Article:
The bitterness in George and Martha’s relationship comes alive after heavy drinking, and a deep sexual tension grows between Martha and Nick, one of the guests. As a result, an adulterous affair starts between Martha and Nick, and George happens to be a silent spectator of that scene.
The unhappy married life of Nick and Honey is also revealed, as it turns out that Nick married Honey because he’s greedy for her property. Everyone seems to have developed coping mechanisms to deal with their unsatisfied married lives; Martha befriended alcohol and Honey silliness.
It projects marriage and the romantic idea associated with it as a veil and the honest truth as an act of war. A nightmare for any couple in love, this film is a warning of what could become of a romance.
3. Body Heat
The purity of romance outside marriage is contentious as most of the time it turns out that the affair is only the outcome of boredom in monogamy, and not a romantic decision. It is more the attraction of original sin, an adventure that is prohibited by society.
In that way, it matches with our first definition of romance: the excitement that comes with a welcome escape from the daily mundanity of life. Still, there are instances that show us the potentially dangerous consequences of this risky game.
Generally, the partners in such affairs are a totally unexplored arena for each other, so their motivations are in the same way undisclosed. Femme fatales have been widely explored in films over the years, but in Lawrence Kasdan’s “Body Heat,” the femme fatale is more conscious in emotionally looting her partner for profit.
There is not a single hint of romance in Matty Walker; she is fully invested in making Ned her prey by using the great tool of sensuality. She will utilize Ned to plan her escape with the husband’s property and emotionally abandon him and try to kill him to close the circle. This is a film that scares every viewer from getting into a romance like this.
Sometimes you get into a new relationship and it goes only downhill after that. It is like being stranded in the middle of the desert with no escape from the perennial heat. Oliver Stone, in his rare departure from political cinema, tries his hand in the neo-noir genre with “U-Turn.”
Contract killer Bobby, played by Sean Penn, is on the run from a gangster with great debt, and in the midst of his journey in a local small town, he meets a strange couple. They are both interested in killing their partners of the opposite sex and they hire Bobby for the task of murder.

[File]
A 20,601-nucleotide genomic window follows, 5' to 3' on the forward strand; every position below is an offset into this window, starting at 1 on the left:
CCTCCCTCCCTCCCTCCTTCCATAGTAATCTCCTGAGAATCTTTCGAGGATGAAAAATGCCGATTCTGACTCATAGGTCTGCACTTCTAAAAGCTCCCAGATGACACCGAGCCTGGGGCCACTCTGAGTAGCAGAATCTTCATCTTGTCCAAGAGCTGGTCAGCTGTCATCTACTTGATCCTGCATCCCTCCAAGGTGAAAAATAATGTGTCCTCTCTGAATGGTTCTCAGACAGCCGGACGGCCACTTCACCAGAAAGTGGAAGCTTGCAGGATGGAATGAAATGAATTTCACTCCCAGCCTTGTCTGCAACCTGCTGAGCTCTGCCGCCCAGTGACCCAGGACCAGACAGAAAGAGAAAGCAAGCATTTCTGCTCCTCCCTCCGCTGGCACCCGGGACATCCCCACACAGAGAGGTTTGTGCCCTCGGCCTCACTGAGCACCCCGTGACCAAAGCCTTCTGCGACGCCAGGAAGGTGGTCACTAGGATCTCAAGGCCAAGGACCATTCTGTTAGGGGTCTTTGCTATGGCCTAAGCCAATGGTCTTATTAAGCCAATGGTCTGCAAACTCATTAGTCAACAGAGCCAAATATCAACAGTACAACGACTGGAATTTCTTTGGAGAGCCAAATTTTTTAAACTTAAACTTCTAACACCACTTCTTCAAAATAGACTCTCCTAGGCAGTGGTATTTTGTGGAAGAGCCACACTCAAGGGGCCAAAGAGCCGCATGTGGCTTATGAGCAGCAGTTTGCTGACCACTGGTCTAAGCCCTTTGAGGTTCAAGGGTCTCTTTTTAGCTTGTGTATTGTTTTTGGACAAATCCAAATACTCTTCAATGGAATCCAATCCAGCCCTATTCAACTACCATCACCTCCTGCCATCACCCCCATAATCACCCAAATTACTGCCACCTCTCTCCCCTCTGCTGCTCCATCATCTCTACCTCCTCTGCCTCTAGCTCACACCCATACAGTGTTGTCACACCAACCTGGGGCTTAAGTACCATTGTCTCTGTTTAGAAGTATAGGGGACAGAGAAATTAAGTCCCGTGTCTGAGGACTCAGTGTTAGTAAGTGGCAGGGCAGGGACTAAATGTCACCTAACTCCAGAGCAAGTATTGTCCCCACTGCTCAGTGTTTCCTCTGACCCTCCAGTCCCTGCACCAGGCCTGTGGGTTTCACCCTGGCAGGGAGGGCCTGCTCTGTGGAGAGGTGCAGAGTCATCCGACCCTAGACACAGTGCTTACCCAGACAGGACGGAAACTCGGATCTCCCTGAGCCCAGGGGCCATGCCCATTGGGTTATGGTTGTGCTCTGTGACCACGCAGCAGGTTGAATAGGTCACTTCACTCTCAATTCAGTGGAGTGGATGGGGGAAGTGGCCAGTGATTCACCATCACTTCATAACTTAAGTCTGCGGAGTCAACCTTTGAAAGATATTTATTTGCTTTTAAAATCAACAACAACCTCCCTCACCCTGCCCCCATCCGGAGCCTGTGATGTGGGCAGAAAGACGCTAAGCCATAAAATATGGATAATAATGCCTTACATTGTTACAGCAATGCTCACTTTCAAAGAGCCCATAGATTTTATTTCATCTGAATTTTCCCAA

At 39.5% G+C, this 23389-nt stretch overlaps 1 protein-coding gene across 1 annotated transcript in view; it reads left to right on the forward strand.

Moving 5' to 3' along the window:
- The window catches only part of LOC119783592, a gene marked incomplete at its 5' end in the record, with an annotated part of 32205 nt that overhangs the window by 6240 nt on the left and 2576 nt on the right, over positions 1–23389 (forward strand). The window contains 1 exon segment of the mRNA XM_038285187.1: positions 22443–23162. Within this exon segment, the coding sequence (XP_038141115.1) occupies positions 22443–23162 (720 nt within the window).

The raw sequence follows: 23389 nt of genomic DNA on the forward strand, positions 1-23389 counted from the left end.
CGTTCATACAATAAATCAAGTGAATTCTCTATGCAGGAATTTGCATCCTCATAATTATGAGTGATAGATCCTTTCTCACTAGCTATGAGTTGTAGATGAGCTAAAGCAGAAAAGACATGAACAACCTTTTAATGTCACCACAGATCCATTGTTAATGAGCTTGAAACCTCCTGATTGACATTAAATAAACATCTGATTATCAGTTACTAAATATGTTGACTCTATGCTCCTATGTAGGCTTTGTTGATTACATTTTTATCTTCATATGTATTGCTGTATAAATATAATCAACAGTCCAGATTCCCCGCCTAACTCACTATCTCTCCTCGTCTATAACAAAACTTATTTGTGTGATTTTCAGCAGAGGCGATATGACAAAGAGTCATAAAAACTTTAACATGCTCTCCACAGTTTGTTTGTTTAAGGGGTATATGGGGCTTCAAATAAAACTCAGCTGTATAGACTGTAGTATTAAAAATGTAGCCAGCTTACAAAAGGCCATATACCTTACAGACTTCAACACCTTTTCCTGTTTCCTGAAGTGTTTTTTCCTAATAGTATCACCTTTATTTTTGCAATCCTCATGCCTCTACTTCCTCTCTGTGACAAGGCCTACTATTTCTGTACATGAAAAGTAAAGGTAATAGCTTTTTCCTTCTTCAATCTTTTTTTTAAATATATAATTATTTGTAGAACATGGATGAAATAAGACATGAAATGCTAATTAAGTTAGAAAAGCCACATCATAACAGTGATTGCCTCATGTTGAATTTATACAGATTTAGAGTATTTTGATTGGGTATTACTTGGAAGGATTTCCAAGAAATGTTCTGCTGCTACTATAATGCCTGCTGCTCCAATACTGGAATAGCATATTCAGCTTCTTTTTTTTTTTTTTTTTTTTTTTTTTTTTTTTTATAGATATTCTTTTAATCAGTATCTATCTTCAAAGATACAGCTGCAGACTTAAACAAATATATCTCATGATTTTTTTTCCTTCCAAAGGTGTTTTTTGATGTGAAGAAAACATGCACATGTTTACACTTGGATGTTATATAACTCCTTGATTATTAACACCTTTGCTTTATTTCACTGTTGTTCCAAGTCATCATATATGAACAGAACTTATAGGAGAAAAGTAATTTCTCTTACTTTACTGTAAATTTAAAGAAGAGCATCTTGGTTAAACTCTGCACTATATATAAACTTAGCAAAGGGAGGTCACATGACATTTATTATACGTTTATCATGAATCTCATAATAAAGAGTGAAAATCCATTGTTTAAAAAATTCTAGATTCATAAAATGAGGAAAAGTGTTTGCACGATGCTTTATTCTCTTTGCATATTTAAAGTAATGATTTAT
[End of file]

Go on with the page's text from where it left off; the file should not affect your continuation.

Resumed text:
Nick finds romance with Grace, the wife of the man who first hired him, and kills the man in a U-turn. They both escape with the fortunes of the man to start a new life, and kill a sheriff who was another former lover of the woman. When Bobby is busy dumping the body, Grace pushes Bobby off of a cliff to escape with all the money alone, forcing Bobby to kill her. Bobby gets trapped in the heat wave and dies the next day.
The film again shows the treacherous characteristics of the female psyche. The audience only gets to know two male characters who only care for profit in the span of the film’s runtime, but the film suggests that many others were intact. She is indeed a great femme fatale who is only interested in fortunes and fakes romance for the easy way out. It is difficult to believe in love again.
Existential dread is a big repeller of romance, the idea that fosters the purposeless days of mankind into a purported meaning. Romance is the by-product of a peculiar fantasy, an insanity that is socially accepted to be true.
If it was an Ozu film, people would have been busy conversing about the randomness of life, but Charlie Kaufman likes to design his films in different ways. It is more because the protagonist Michael is a customer service expert who is less interested in these intellectual discourses, but is driven into boredom by the same force that he doesn’t quite recognize.
As a result, everyone appears to be the same boring person to him, and nothing enchants him until he hears a young woman named Lisa, whom he thinks as the romantic solution to his problem, and proposes to her. All goes well, she accepts his proposal, but as time goes by, Michael discovers that she is like everyone else in the world and not the goddess of heaven as he thought her to be.
Everyone has their own idea of romance, for their own expectations, and when it doesn’t match, the affinity evaporates. It blows fast for Michael because of his Fregoli syndrome, but everyday the same is happening to nearly every other couple, albeit at a slower pace.
Pages: 1 2